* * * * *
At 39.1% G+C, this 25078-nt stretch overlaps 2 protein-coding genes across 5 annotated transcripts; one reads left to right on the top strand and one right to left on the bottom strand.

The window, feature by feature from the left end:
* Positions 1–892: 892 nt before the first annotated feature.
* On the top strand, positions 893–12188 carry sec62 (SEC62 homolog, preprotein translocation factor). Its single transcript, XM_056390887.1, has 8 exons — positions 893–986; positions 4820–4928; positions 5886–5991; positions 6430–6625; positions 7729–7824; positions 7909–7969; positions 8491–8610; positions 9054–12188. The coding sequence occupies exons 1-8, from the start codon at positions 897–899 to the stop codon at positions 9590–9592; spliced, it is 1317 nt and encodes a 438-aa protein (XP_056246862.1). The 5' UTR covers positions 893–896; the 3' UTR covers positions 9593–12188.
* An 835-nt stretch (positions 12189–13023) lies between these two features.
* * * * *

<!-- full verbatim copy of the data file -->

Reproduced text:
At 39.1% G+C, this 25078-nt stretch overlaps 2 protein-coding genes across 5 annotated transcripts; one reads left to right on the top strand and one right to left on the bottom strand.

The window, feature by feature from the left end:
* Positions 1–892: 892 nt before the first annotated feature.
* On the top strand, positions 893–12188 carry sec62 (SEC62 homolog, preprotein translocation factor). Its single transcript, XM_056390887.1, has 8 exons — positions 893–986; positions 4820–4928; positions 5886–5991; positions 6430–6625; positions 7729–7824; positions 7909–7969; positions 8491–8610; positions 9054–12188. The coding sequence occupies exons 1-8, from the start codon at positions 897–899 to the stop codon at positions 9590–9592; spliced, it is 1317 nt and encodes a 438-aa protein (XP_056246862.1). The 5' UTR covers positions 893–896; the 3' UTR covers positions 9593–12188.
* An 835-nt stretch (positions 12189–13023) lies between these two features.